The chief of the national anti-paedophile agency has launched another scathing attack on Facebook, branding its refusal to publish an official "panic button" on users' profiles as "arrogant".
Jim Gamble, chief executive of CEOP (the Child Exploitation and Online Protection Centre), publicised figures today showing more complaints to investigators about activity on Facebook.
He said CEOP had received 252 complaints about Facebook in the first three months of this year, compared to 297 in the whole of 2009, according to reports.
Gamble has been campaigning for several months for Facebook, increasingly the dominant social network, to agree to publish a CEOP-branded panic button. It has steadfastly refused, arguing its own reporting procedures are effective, and rejecting calls from the Home Secretary to comply with CEOP's demands.
Gamble said: "None [of the 252 reports received this year by CEOP] came direct from Facebook. If their system is so robust and they are receiving so many reports and concerns from young people, then where are they?"
The panic button sends users to a CEOP page containing advice on everyday internet security threats and bullying, inappropriate content, as well as a link to report suspicious approaches to investigators.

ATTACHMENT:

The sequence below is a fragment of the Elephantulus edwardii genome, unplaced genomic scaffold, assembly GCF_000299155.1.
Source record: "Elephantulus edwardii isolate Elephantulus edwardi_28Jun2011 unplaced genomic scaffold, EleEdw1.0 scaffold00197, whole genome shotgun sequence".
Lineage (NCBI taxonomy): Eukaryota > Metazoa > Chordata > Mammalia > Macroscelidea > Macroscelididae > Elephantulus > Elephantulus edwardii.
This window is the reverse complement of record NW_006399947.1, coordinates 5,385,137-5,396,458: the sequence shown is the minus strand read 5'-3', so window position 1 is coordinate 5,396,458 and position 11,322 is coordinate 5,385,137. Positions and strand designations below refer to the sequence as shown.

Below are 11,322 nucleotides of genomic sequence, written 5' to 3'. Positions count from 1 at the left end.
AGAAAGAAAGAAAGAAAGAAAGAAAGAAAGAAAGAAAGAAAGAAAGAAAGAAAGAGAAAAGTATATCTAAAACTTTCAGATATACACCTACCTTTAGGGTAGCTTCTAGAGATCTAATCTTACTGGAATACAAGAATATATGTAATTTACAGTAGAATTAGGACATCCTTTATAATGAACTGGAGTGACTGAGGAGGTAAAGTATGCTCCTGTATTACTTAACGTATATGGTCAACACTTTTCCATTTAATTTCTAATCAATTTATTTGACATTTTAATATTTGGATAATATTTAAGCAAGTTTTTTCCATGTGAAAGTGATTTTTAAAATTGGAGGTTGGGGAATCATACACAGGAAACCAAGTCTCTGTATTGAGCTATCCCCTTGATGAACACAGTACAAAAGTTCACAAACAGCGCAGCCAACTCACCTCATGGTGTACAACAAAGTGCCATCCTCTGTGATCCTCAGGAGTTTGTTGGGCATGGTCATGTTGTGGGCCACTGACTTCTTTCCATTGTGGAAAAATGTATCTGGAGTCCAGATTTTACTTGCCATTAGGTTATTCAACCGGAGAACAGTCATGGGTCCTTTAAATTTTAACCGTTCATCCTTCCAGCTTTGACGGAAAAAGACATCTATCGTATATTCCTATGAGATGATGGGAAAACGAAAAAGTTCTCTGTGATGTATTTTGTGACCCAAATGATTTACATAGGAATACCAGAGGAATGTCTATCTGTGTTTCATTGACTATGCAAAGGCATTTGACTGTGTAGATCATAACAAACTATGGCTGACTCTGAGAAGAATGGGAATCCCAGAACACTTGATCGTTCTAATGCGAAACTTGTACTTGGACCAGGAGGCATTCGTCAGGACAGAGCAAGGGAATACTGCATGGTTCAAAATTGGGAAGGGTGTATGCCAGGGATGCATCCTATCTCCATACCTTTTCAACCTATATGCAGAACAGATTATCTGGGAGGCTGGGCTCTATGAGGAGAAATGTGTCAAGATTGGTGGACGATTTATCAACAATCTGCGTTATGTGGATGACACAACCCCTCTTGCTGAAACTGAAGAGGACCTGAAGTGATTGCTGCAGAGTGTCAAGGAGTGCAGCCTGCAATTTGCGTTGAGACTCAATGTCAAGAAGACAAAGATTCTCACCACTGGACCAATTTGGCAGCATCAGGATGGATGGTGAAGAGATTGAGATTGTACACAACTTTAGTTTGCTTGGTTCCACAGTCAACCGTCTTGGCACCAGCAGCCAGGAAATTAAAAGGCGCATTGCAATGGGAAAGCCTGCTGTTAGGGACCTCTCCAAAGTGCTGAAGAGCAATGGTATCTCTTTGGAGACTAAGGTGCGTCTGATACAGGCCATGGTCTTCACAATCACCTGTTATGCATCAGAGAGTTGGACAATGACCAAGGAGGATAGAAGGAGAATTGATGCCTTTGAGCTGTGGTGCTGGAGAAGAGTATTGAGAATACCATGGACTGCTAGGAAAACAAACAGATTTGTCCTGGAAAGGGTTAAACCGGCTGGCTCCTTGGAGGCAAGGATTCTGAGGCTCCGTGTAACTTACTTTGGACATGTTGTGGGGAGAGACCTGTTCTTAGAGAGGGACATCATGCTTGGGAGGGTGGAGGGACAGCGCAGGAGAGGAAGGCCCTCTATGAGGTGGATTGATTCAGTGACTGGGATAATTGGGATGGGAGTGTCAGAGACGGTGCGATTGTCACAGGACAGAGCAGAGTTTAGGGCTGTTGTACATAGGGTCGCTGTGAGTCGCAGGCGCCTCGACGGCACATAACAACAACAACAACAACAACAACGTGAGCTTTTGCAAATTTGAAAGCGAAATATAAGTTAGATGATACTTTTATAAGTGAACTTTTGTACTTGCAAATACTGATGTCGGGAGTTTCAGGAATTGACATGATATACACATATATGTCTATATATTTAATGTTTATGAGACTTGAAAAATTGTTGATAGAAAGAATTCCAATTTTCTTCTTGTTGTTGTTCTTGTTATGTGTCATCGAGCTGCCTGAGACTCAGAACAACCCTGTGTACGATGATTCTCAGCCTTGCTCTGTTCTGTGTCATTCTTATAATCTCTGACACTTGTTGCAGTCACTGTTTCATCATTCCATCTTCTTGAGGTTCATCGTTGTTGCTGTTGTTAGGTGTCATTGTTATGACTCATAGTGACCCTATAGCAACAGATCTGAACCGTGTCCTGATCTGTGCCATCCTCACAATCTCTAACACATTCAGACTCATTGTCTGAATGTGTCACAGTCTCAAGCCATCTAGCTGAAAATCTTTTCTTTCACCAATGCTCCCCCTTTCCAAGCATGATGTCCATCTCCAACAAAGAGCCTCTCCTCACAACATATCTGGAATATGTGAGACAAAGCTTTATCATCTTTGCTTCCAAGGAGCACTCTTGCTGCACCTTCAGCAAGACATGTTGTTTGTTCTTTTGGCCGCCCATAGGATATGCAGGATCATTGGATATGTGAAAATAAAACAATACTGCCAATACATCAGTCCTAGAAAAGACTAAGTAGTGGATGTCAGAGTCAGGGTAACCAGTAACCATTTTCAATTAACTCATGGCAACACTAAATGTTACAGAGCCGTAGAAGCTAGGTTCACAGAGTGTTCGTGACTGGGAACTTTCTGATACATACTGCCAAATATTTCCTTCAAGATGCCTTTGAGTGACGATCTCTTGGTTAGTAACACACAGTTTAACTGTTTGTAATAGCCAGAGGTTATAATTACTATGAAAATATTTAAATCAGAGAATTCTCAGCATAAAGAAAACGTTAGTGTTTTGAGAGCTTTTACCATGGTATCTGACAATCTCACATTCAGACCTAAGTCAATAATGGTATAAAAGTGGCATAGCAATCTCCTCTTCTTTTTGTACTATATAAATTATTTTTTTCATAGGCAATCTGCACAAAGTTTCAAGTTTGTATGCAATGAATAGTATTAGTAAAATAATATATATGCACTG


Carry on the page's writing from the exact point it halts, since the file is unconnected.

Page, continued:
"Is Facebook so arrogant that it does not matter what the collective child protection community think?" Gamble said in a briefing with reporters.
"Do they want to be the website of choice for bullies, for dangerous individuals, for rapists and murderers?"
The latest attack comes ahead of a meeting between CEOP and Facebook in Washington DC next week. So far, Microsoft and Bebo have agreed to publish the button, although this week it was revealed that AOL is likely to shut down the latter because it has proved a commercial failure.
The media pressure on Facebook from CEOP has been extreme this year, with Gamble taking to the airwaves immediately after the conviction of Ashleigh Hall's killer.
It seems very unlikely that she would have been helped by CEOP's panic button however. The 17-year-old naively agreed to a real world meeting with a Facebook friend, believing he was a teenage boy. In fact he was 33-year-old convicted sex offender Peter Chapman, who the police had lost track of.
News Corp-owned social network MySpace, which has a high proportion of teenagers among its user base compared to Facebook, has not been subject to the same intense public criticism from CEOP, although it has so far also declined to publish the panic button. ®